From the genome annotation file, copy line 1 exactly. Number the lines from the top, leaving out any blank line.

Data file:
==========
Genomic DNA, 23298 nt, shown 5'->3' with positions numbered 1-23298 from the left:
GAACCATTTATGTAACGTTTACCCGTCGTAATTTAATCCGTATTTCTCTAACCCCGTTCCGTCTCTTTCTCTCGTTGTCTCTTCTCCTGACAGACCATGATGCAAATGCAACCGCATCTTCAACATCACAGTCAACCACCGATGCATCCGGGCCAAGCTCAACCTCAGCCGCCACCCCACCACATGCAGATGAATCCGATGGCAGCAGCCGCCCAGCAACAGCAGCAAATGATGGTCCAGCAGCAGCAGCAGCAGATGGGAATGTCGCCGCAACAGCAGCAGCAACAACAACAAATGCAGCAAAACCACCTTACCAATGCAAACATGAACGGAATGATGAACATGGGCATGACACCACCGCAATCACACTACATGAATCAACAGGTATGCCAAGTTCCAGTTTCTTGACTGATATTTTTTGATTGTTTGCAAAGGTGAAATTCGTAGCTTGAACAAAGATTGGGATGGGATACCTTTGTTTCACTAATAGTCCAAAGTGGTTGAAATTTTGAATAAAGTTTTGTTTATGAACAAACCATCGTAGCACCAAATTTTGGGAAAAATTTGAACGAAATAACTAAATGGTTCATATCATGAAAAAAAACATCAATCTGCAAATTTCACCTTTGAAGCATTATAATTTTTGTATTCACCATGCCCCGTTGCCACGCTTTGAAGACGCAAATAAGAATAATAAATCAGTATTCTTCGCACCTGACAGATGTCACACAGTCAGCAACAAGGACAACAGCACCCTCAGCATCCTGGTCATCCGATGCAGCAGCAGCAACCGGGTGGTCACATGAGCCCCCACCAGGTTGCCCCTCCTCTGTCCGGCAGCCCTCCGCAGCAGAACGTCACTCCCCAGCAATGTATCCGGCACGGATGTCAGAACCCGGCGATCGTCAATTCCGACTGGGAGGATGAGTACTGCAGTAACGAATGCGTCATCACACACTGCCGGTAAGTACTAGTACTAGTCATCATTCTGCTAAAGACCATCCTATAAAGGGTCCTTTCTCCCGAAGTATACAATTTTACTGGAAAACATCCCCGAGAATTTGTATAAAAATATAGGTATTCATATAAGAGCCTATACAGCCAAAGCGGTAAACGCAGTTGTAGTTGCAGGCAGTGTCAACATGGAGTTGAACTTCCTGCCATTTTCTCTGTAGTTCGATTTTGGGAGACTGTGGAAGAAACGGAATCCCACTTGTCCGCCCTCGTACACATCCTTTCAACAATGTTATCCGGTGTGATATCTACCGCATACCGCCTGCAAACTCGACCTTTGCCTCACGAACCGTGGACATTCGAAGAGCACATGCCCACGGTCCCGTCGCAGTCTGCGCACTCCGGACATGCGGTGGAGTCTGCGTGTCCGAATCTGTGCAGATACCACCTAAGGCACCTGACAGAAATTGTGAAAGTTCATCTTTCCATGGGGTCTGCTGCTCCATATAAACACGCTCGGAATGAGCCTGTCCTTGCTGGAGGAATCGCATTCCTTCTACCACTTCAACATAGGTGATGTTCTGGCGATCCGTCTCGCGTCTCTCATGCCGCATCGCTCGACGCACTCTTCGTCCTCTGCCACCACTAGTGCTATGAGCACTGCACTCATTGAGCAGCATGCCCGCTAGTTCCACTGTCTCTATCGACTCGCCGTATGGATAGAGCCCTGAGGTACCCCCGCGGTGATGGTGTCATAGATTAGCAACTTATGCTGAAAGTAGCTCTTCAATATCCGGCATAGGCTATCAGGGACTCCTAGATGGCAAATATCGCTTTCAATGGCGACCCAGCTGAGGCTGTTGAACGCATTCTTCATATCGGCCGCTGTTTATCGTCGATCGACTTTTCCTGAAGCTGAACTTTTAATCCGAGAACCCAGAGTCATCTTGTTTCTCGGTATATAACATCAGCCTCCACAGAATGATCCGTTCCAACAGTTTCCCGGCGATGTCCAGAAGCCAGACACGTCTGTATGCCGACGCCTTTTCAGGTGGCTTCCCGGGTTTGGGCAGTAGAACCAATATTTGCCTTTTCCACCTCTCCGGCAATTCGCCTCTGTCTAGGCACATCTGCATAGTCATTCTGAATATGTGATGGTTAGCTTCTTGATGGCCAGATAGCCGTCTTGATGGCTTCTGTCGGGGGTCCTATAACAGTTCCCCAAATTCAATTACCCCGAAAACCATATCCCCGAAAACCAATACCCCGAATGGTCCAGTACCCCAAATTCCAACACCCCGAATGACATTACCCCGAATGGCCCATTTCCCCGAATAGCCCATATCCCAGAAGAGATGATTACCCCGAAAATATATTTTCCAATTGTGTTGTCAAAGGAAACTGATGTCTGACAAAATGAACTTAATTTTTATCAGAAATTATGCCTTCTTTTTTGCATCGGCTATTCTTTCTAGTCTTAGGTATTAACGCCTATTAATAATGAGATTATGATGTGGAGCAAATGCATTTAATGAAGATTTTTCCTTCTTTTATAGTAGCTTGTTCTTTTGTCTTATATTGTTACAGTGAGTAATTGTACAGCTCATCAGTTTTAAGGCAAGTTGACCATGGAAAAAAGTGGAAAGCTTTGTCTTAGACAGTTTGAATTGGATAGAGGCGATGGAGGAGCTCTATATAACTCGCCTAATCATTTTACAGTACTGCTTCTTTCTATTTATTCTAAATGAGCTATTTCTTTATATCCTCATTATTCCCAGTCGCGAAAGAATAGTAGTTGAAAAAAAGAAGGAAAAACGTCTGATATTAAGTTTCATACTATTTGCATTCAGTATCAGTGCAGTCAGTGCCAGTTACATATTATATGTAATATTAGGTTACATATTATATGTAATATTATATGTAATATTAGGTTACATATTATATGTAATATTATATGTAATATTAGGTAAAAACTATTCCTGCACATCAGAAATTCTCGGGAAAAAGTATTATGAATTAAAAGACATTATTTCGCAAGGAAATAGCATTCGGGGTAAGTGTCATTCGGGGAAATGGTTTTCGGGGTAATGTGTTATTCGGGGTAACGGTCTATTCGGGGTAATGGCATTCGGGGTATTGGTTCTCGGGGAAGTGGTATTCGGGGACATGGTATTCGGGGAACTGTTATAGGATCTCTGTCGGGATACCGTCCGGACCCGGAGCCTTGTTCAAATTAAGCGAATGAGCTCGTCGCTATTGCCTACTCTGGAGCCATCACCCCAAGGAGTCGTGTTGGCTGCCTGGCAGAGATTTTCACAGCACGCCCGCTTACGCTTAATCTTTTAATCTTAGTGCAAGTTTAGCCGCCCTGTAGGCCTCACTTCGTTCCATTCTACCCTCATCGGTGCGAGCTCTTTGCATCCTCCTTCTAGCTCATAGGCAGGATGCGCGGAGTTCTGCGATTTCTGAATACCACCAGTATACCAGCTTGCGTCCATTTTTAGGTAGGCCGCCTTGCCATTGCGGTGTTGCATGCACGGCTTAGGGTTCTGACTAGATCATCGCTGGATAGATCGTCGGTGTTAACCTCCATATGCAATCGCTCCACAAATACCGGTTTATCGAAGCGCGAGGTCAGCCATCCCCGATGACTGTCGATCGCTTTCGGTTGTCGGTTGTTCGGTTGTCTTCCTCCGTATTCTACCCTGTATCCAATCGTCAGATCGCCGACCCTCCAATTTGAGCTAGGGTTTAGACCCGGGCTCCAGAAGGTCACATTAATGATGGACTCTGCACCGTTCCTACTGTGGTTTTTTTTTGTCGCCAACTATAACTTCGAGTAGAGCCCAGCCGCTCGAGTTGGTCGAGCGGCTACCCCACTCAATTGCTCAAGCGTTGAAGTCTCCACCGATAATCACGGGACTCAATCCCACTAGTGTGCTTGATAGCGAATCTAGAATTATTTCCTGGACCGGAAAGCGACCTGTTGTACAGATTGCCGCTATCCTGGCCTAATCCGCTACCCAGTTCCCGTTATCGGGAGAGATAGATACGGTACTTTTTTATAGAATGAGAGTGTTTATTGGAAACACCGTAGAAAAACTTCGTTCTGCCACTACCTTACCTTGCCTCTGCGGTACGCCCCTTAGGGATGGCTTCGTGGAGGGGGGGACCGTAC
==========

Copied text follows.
Genomic DNA, 23298 nt, shown 5'->3' with positions numbered 1-23298 from the left: